Here's what Beth Moore has to say about that.  She asked this pointed question.  Do we celebrate or embrace celebrities who blaspheme the name of Christ?  She asked if we particularly love or idolize or seek out entertainment by those who publicly ridicule or denounce the name of our Savior?  This is favoritism.  And, not just favoritism.  But, a practice that does not mix with who and whose I am.  

Favoritism in its original form denoted this type of word picture, as I learned from last night's video.  When someone wanted audience with a king, they would come in and lay prostrate.  The king would show favoritism by beckoning them to lift their chins from the floor in order to engage with him.  Or, he'd leave them lying on the floor, face down.  Here's the real kicker to your already perhaps bruised ego.  Who in your life is requesting an audience with you--but you leave their face to their ground?  Who do you allow to engage with you?  Do you intentionally seek to give audience to those whose lives are muddied and soiled by this world and it's sorrows?  Do you look for ways to do so?  Or, do you reserve it all for those who are rich, famous, kind to you, influential?  What of your family?  Do you give them your full attention--or do you give your attention elsewhere?  Are you so busy keeping up with the so-and-so's that you don't consider how to go out of your way to lift the head of the down trodden?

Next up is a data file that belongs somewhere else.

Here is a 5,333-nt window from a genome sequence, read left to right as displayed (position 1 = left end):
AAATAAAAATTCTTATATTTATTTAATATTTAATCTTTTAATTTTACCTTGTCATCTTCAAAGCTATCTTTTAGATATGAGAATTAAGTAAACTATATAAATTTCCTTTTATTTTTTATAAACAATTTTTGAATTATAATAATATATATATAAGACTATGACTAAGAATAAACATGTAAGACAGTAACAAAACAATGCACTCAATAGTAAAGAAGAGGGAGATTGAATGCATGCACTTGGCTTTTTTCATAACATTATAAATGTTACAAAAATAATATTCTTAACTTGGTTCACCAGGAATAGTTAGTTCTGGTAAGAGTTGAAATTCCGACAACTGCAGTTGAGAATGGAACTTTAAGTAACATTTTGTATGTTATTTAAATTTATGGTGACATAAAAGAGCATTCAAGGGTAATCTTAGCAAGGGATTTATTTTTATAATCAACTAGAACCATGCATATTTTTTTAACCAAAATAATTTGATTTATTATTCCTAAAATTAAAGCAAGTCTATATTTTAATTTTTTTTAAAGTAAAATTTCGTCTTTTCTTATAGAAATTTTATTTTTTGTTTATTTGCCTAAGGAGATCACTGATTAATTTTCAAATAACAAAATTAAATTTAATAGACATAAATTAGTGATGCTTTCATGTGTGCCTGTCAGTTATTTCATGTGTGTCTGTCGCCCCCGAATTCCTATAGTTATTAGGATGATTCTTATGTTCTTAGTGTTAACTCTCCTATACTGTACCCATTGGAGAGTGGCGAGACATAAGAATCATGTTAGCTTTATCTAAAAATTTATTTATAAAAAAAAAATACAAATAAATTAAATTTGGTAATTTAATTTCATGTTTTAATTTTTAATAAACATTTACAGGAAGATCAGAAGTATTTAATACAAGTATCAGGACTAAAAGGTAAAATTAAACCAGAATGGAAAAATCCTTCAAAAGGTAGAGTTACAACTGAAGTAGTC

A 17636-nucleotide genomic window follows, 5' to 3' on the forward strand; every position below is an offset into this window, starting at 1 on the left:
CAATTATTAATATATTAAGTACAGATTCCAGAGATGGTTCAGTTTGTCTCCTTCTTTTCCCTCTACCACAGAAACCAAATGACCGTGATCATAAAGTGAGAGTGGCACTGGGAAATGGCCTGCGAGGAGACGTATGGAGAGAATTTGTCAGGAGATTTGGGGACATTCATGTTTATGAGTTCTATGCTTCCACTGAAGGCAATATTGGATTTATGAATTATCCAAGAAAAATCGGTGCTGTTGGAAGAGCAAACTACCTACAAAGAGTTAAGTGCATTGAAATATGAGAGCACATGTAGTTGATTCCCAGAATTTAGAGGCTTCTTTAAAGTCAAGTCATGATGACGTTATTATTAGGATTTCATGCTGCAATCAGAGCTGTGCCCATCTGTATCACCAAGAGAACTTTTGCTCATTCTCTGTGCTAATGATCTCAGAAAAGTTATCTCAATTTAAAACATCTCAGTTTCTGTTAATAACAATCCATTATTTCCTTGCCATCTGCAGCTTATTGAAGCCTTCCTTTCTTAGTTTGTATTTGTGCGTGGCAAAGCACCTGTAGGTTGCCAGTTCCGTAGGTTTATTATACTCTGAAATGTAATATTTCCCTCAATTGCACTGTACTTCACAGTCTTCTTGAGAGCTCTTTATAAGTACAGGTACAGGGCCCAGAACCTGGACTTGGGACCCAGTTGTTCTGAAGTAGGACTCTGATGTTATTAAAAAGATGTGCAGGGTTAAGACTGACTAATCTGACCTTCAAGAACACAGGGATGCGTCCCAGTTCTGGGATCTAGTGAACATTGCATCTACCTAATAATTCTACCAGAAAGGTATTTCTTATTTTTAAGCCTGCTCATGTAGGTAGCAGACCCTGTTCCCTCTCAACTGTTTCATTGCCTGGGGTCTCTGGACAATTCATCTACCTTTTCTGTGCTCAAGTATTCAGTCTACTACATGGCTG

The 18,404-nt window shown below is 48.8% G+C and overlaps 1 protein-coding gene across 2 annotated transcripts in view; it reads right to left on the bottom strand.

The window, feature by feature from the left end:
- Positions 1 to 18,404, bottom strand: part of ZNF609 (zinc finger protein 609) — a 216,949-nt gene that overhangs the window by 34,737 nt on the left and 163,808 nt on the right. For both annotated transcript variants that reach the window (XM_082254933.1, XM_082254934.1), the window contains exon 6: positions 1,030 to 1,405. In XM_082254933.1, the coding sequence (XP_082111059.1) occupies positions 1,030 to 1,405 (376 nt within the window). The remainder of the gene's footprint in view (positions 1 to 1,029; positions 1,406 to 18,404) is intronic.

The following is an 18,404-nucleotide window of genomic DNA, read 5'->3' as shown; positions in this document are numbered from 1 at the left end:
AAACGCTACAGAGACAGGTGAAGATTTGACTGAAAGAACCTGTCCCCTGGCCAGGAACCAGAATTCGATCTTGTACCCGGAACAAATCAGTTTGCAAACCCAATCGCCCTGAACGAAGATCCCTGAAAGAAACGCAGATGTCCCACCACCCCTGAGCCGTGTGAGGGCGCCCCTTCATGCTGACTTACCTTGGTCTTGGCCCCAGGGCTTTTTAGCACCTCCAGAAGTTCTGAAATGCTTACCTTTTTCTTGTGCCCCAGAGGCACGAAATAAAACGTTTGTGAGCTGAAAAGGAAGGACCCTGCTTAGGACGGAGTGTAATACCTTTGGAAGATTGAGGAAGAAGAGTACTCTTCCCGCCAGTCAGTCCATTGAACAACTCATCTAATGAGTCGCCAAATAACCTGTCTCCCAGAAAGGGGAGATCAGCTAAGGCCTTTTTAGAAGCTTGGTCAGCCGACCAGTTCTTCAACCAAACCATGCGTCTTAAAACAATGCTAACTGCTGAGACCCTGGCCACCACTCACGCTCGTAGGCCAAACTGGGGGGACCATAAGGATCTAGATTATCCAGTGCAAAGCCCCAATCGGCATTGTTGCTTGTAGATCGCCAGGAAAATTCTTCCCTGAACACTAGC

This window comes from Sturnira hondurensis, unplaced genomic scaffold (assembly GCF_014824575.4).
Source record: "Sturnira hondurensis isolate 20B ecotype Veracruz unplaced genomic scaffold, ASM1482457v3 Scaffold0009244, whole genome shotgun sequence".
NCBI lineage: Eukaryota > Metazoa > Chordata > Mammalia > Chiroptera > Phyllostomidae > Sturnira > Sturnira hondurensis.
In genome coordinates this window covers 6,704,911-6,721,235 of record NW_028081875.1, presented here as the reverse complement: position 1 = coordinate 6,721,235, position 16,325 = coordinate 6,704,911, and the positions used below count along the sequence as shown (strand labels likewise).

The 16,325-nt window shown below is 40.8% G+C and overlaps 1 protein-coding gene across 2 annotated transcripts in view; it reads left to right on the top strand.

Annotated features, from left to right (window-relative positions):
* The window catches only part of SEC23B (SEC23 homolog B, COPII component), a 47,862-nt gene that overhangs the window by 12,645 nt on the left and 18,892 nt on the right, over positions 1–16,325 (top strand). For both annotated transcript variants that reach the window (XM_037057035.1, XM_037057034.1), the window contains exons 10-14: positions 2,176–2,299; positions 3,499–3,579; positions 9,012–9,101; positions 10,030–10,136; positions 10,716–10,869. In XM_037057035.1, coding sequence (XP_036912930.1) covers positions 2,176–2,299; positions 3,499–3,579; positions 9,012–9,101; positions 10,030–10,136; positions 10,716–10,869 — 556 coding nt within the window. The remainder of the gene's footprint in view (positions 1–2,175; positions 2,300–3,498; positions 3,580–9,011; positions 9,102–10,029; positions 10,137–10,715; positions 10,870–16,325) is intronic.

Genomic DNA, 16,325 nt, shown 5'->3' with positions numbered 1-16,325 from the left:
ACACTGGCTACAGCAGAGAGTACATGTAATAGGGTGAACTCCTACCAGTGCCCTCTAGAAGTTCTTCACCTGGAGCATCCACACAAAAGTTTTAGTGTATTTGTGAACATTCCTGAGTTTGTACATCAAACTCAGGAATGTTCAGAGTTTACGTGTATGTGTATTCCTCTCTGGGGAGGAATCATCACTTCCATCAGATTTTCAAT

Glimpse of grace:  OUCH!  That about sums it up for me personally.  Favoritism?  Once the microscope is applied, I can't deny my guilt here.  I have a long way to go.  Truth is--we all do.  And, here's some truth to ponder.  According to Beth Moore, the New International Commentary of the New Testament translates James 2:1 in this way: 
"Do not try to combine faith in the Lord Jesus Christ, our Glory, with the worship of men's social status."

Beth Moore summed up last night's video with this zinger.  Faith and favoritism don't mix.  The James passage talks about how we treat the rich versus the poor.  But, we might throw in our own personal criteria.  How we treat those like us versus those not like us.  How we treat those who are kind or in a position of influence versus those who are difficult or lacking influence.  How we treat those well dressed versus those lacking fashion sense.  How we treat those with private pretty sins versus those who've served time and done drugs.  How we treat celebrities or the famous versus those who feel their plight is never noticed.  And, what of that convicting criteria to be careful about worshiping those who blaspheme our Savior?  

Please hear me.  This is not a call to media boycott.  No, this is a call to cry out to God and ask him to search our hearts and show us exactly what He would have YOU to do about this.  Rest assured, I am doing the same for myself.  This is a call to dig deeper, give more, be open to His desire to cut away that which pulls us from Him.  This is a call to leave the favoritism to Him.  We worship a Glorious Savior who thinks every single one of us on planet Earth is His favorite--and worthy of the price of His life.  Be mindful of how you can lift the head of those around you and engage with them.  In doing so, we point them to His Glory.